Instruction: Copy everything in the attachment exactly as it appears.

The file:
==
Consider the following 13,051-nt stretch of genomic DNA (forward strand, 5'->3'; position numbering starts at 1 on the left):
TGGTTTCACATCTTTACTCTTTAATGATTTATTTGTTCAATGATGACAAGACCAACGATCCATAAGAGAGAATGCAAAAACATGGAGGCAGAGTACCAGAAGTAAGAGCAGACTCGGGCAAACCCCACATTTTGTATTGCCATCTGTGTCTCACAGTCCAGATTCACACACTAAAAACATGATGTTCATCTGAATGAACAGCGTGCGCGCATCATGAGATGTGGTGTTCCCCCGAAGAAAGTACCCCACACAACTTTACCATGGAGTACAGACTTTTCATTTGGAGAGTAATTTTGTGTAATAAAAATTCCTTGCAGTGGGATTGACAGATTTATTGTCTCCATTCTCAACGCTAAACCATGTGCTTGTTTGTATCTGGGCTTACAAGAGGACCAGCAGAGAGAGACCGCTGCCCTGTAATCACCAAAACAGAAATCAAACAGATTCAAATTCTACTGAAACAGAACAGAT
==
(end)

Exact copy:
Consider the following 13,051-nt stretch of genomic DNA (forward strand, 5'->3'; position numbering starts at 1 on the left):
TGGTTTCACATCTTTACTCTTTAATGATTTATTTGTTCAATGATGACAAGACCAACGATCCATAAGAGAGAATGCAAAAACATGGAGGCAGAGTACCAGAAGTAAGAGCAGACTCGGGCAAACCCCACATTTTGTATTGCCATCTGTGTCTCACAGTCCAGATTCACACACTAAAAACATGATGTTCATCTGAATGAACAGCGTGCGCGCATCATGAGATGTGGTGTTCCCCCGAAGAAAGTACCCCACACAACTTTACCATGGAGTACAGACTTTTCATTTGGAGAGTAATTTTGTGTAATAAAAATTCCTTGCAGTGGGATTGACAGATTTATTGTCTCCATTCTCAACGCTAAACCATGTGCTTGTTTGTATCTGGGCTTACAAGAGGACCAGCAGAGAGAGACCGCTGCCCTGTAATCACCAAAACAGAAATCAAACAGATTCAAATTCTACTGAAACAGAACAGAT